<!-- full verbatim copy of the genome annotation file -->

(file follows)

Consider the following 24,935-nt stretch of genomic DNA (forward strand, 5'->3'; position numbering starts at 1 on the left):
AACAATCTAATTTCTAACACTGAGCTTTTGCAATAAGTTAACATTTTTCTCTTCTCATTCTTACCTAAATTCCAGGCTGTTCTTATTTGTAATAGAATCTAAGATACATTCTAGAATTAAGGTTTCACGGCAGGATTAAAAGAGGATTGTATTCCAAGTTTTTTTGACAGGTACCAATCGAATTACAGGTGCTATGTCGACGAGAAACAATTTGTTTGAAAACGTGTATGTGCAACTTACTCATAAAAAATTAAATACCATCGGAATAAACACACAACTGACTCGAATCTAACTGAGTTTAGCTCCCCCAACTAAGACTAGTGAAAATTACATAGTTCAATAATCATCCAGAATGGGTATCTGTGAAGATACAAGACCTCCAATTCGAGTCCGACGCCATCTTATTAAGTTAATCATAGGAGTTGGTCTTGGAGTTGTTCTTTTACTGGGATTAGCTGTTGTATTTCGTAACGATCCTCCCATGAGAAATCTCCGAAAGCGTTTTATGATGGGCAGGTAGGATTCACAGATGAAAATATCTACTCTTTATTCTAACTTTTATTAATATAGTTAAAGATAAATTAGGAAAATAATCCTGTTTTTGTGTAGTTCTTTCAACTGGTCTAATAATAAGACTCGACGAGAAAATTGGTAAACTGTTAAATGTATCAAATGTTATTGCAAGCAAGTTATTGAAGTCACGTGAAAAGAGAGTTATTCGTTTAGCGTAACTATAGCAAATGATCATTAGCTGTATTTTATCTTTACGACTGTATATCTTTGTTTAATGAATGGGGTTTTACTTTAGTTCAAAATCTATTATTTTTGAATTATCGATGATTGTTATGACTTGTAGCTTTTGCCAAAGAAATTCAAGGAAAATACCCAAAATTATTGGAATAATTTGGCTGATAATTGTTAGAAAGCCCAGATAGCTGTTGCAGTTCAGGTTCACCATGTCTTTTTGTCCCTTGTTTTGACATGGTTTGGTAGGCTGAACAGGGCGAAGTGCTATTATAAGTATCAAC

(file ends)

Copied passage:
Consider the following 24,935-nt stretch of genomic DNA (forward strand, 5'->3'; position numbering starts at 1 on the left):
AACAATCTAATTTCTAACACTGAGCTTTTGCAATAAGTTAACATTTTTCTCTTCTCATTCTTACCTAAATTCCAGGCTGTTCTTATTTGTAATAGAATCTAAGATACATTCTAGAATTAAGGTTTCACGGCAGGATTAAAAGAGGATTGTATTCCAAGTTTTTTTGACAGGTACCAATCGAATTACAGGTGCTATGTCGACGAGAAACAATTTGTTTGAAAACGTGTATGTGCAACTTACTCATAAAAAATTAAATACCATCGGAATAAACACACAACTGACTCGAATCTAACTGAGTTTAGCTCCCCCAACTAAGACTAGTGAAAATTACATAGTTCAATAATCATCCAGAATGGGTATCTGTGAAGATACAAGACCTCCAATTCGAGTCCGACGCCATCTTATTAAGTTAATCATAGGAGTTGGTCTTGGAGTTGTTCTTTTACTGGGATTAGCTGTTGTATTTCGTAACGATCCTCCCATGAGAAATCTCCGAAAGCGTTTTATGATGGGCAGGTAGGATTCACAGATGAAAATATCTACTCTTTATTCTAACTTTTATTAATATAGTTAAAGATAAATTAGGAAAATAATCCTGTTTTTGTGTAGTTCTTTCAACTGGTCTAATAATAAGACTCGACGAGAAAATTGGTAAACTGTTAAATGTATCAAATGTTATTGCAAGCAAGTTATTGAAGTCACGTGAAAAGAGAGTTATTCGTTTAGCGTAACTATAGCAAATGATCATTAGCTGTATTTTATCTTTACGACTGTATATCTTTGTTTAATGAATGGGGTTTTACTTTAGTTCAAAATCTATTATTTTTGAATTATCGATGATTGTTATGACTTGTAGCTTTTGCCAAAGAAATTCAAGGAAAATACCCAAAATTATTGGAATAATTTGGCTGATAATTGTTAGAAAGCCCAGATAGCTGTTGCAGTTCAGGTTCACCATGTCTTTTTGTCCCTTGTTTTGACATGGTTTGGTAGGCTGAACAGGGCGAAGTGCTATTATAAGTATCAAC